This post is a follow on from Hanoi 3 – second day morning tour. When I looked more closely at the times in the file, I realised that we didn’t get lunch until after the Cyclo tour of the Old Quarter of Hanoi. That’s where we start in this post.
The tour started outside the Old Quarter. As we pull away, we are full of anticipation. Dee’s Cyclo driver pulled out ahead of mine to join the procession of Cyclos carrying our group.
Before we arrived at the Old Quarter, I spotted out of the corner of my eye a possible opportunity to get some cheap Olympus gear. Just as well that I couldn’t stop really.
We hadn’t gone far before it looked as if Dee’s driver had had enough. Was it too much weight in the seat or just caution in the Hanoi traffic? I’m absolutely sure that it was the latter.
Before we enter the Old Quarter of Hanoi, it is worth mentioning that this area is a maze of streets dating back to the 13th Century. It has also been known as the ’36 Old Streets’, although there are rather more than that now. The streets were named after the trades or crafts that were the business of each individual street. More can be found about the history of these streets here, where there is a list of the street names and their translations, and here, where there is a little more information about some of them. Most of the time I didn’t know which streets we were in, but sometimes it was obvious.
One thing about photographing from a Cyclo, was the nearly continuous, but erratic motion. I thought that this might be a challenge to achieving good focus, so I took the decision to shoot everything at f9. This meant that I had too much DOF, but at the time I really didn’t want to miss any shots, all of which can be categorised as ‘snapshots’. I have tried a bit of not very good selective blurring on some shots to make up for this. This next shot of the fruit seller is one such image. Don’t look too hard!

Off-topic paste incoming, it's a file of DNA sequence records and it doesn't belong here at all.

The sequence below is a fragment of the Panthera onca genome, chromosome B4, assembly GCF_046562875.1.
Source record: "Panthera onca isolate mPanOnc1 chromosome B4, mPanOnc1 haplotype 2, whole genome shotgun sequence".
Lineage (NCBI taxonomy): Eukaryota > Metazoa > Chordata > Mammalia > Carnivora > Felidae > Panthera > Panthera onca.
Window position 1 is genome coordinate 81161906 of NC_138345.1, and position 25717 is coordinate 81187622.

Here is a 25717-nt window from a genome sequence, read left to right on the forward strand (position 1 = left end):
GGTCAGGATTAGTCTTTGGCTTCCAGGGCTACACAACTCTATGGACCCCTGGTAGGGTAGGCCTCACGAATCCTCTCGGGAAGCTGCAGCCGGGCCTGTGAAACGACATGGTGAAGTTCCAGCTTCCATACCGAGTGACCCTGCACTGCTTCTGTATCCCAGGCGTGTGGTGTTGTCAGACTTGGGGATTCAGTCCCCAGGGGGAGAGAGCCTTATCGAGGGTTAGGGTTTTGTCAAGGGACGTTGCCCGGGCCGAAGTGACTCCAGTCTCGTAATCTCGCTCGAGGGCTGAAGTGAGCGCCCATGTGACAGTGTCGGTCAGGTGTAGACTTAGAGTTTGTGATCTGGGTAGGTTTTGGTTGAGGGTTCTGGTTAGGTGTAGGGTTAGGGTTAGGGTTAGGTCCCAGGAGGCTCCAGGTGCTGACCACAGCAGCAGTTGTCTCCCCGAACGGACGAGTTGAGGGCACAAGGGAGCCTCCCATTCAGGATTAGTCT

Another fruit seller.
Fairly typical family transport, with youngster having a feed. Four on a bike is quite normal.
Originally, I thought that this was a beer delivery. I now think that it might be the collection of the empties. Either way, there is a marked lack of concern over the security of the load, which must also be rather a lot for the suspension of this poor little bike.
I can see that this is Hang Bac, a street that would originally have been the home of the Guild of Silversmiths. Any such businesses have now been diluted with a variety of others.
Typical traffic mayhem.
I titled the next picture ‘Ladies that Lunch’. Making use of street food vendors is a common way of eating lunch and there are many such vendors throughout the city. A particular problem that we did find when trying to negotiate any Vietnamese urban space as a pedestrian, was ‘where should I walk?’. The roads are chock full of vehicles, and the pavements (sidewalks) are full of women (and men to an extent) eating, at all times of day. In between them, the pavements are full of parked scooters. The only answer sometimes seems to be ‘in the gutter’.
A few more Old Quarter shots follow.
Buy my bins.
Buy my sunglasses.
Buy my flowers.
After lunch relaxation.
At home we would be pretty nervous of the character with the cigarette, watching either we tourists, or the deal being made between the two women. In Hanoi, however, street crime is really not much of a problem.
We are now back outside the Old Quarter. More traffic, though not too crowded with bikes. The scooter on the left has five people on it. The one with the girl/woman riding side-saddle may only have three.
This is a sign depicting the countdown to the 1000 year anniversary of the city of Hanoi, formerly known as Thang Long.
This is The Huc Bridge, which crosses Hoan Kiem Lake to Jade Island.
At last, after a very long and busy morning, we are in a local restaurant and about to be served with lunch. But first it had to be cooked!
This was to end up in the soup. Each piece of meat of fish was cooked for only a few seconds before serving. It was very good indeed.
After a late lunch, we were off to Hai Phong, before continuing to Ha Long Bay on the next day. On the way we saw how agriculture can be integrated into the urban scene.
We also saw how the paddy fields of rice are irrigated manually.
A well earned rest.
When we arrived at Hai Phong, there was only time for a quick walk around the area near the hotel as it was soon to get dark. In any case, we were pretty tired after a long day, so were ready for bed.
The onward trip to Ha Long Bay, and the cruise through the islands of the bay, will continue in the next post.
If you missed the start of this story, and would like to catch up, it can be found here.